This month, BlackEnterprise.com presents Month of the Man, where we bring you career features tailored for male leaders of color all over the world.
According to reports, the unemployment rate for African-Americans 18-29 was 22% earlier this year, and a major challenge young adults of color face—especially men—is a lack of the necessary job search skills that will help them land jobs. And this is often even true among Black male college graduates. An indispensable skill-set that young Black men must effectively develop is the ability to interview like a boss-moves professional.
Early careerists must strategically brand and position themselves in the labor market so they can pique a hiring managers’ curiosity enough for an interview. According recruiter and human resources professional Rich Jones (@IAmRichJones), young men should:
Get rid of the generic résumés and cover letters: “You must optimize your résumé and cover letters for each job you apply to by inserting keywords and skills from the job description,” he says. “You also want to highlight how your values align with the employer’s mission.”
Make sure your LinkedIn profile tells a consistent story: More and more employers are using LinkedIn to crosscheck candidates. “Therefore, it’s important that whatever story you’re telling in your application matches the story on your LinkedIn profile. If you’re calling yourself a ‘sales guru’ with a track record of success, but your LinkedIn profile only highlights customer service experience and outdated jobs, you will confuse employers and reduce opportunities,” Jones adds.
Acing the Interview
Particularly in this modern age of social media, far too many young adults don’t know how to ace the interview by presenting themselves as a highly valued professional in a face-to-face encounter. “If you don’t master interviews, you won’t get the chance to master a new job,” Jones says. “That’s essentially how it works in the professional world. The cost of a bad hire is too high for employers to not thoroughly interview candidates. Job seekers must be equipped to sell their experience, potential, and ability to fit in with company culture. Anyone who can’t won’t make the cut.” Below Jones gives four top reasons young adult males fail to ace interviews:
Inability to tell effective stories: “You should always anticipate ‘Tell me about a time when’ questions,” he says. I’ve seen and heard a lot of men struggle at telling a story of how they identified and solved a problem, or how they took the initiative, failed, and what they learned. Interviewers (and people in general) remember good stories.”
Underselling: “Some men are hesitant to speak about their accomplishments for fear of coming off as braggarts,” Jones says. “You have to embrace your successes and speak proudly about them. Do you think employers downplay their successes to clients?”
Lack of effective research: “I’m surprised at how little research some candidates do in advance of a job interview,” he adds. “You should be able to clearly describe what the company does and know general details about each person you’ll interview with. ‘So how do you guys make money?’ and ‘So what do you do for the company?’ are not appropriate questions. They convey lack of research.”
Lack of in-depth questions: When the interviewer turns it over to the candidate for questions, that’s another opportunity to shine. “Go beyond asking about next steps or why previous person left. Ask about biggest challenges faced, business priorities, what traits made previous employees successful in the role, or a press release/news story about the company you found interesting,” Jones suggests.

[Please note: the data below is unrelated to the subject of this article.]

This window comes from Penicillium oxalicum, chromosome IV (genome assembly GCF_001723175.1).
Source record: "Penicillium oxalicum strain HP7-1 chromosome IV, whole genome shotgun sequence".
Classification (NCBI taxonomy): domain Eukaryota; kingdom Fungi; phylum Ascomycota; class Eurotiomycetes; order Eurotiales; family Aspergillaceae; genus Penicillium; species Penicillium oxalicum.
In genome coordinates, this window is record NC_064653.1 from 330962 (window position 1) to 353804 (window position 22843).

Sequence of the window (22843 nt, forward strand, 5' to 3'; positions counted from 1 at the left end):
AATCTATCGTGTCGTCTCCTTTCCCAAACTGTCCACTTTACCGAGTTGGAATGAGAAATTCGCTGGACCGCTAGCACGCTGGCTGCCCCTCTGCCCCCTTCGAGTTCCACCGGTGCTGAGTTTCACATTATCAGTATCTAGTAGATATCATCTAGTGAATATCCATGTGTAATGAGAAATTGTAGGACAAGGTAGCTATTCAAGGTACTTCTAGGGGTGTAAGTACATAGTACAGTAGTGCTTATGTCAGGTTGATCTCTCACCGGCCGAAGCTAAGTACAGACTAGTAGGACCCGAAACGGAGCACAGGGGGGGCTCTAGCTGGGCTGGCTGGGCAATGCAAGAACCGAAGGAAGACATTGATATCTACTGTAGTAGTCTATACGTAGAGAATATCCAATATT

Mastering the Follow-up
The last step that black young professionals must remember is that following-up with prospective employers can go a long way. To master the follow-up process, Jones suggests that you:
1) “Reaffirm your interest – Communicate your strong desire for the job before you leave the interviewers’ office or end the call. It can be as simple as, “After the conversation today, I’d really like to move forward in the process. I think I have the right blend of skills and the passion for this work to become a valuable contributor on your team.” Exhibiting enthusiasm and confidence can go a long way.”
2) “Send your thanks – A thoughtful “thank you” note or email after an interview is required. Rather than just saying “thanks for your time,” I encourage job seekers to find ways to add value. Reference something specific from the conversation that reaffirmed your excitement about the position. Clarify a point you feel you didn’t execute on during the interview. Share a link to an interesting article that relates to the discussion. And most importantly, don’t send the exact same “thank you” note to multiple interviewers at the same company!”
For final thoughts of inspiration, “Remember, to secure an interview means you’ve already made the first cut. You’re one of the top candidates. Take pride in knowing that you’re amongst the best, then prepare, be yourself, and be great,” Jones says.
Antoine Moss, Ph.D., (@2PositiveTweets) is a nationally recognized resource on internships, early career achievement, leadership and motivation. CEO and founder of CEO Style Consulting L.L.C., Moss empowers professionals and organizations to reach their full potential, and serves as speaker, workshop instructor and consultant. The author of Learn to Intern CEO Style, Moss has been a featured expert on outlets including Fox 8 TV News and George Fraser’s 2011 Power Networking Conference.